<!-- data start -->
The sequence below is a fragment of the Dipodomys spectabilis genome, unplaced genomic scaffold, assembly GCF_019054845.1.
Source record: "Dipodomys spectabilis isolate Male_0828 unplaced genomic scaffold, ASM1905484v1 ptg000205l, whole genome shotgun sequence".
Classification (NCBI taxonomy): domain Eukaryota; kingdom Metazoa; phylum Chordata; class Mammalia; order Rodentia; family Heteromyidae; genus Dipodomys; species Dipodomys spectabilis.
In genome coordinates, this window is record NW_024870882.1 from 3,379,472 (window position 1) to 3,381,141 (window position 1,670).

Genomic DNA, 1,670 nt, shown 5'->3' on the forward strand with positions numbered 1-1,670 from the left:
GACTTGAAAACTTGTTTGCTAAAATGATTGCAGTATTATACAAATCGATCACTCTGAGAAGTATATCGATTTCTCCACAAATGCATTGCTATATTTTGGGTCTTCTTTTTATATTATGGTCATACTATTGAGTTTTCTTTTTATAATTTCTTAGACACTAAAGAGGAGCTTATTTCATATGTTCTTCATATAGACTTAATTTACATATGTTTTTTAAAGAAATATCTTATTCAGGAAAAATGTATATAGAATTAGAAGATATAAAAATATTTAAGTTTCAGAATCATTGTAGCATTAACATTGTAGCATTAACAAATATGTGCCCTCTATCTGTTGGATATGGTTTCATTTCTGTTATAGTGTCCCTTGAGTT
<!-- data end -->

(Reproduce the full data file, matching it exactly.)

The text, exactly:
The sequence below is a fragment of the Dipodomys spectabilis genome, unplaced genomic scaffold, assembly GCF_019054845.1.
Source record: "Dipodomys spectabilis isolate Male_0828 unplaced genomic scaffold, ASM1905484v1 ptg000205l, whole genome shotgun sequence".
Classification (NCBI taxonomy): domain Eukaryota; kingdom Metazoa; phylum Chordata; class Mammalia; order Rodentia; family Heteromyidae; genus Dipodomys; species Dipodomys spectabilis.
In genome coordinates, this window is record NW_024870882.1 from 3,379,472 (window position 1) to 3,381,141 (window position 1,670).

Genomic DNA, 1,670 nt, shown 5'->3' on the forward strand with positions numbered 1-1,670 from the left:
GACTTGAAAACTTGTTTGCTAAAATGATTGCAGTATTATACAAATCGATCACTCTGAGAAGTATATCGATTTCTCCACAAATGCATTGCTATATTTTGGGTCTTCTTTTTATATTATGGTCATACTATTGAGTTTTCTTTTTATAATTTCTTAGACACTAAAGAGGAGCTTATTTCATATGTTCTTCATATAGACTTAATTTACATATGTTTTTTAAAGAAATATCTTATTCAGGAAAAATGTATATAGAATTAGAAGATATAAAAATATTTAAGTTTCAGAATCATTGTAGCATTAACATTGTAGCATTAACAAATATGTGCCCTCTATCTGTTGGATATGGTTTCATTTCTGTTATAGTGTCCCTTGAGTT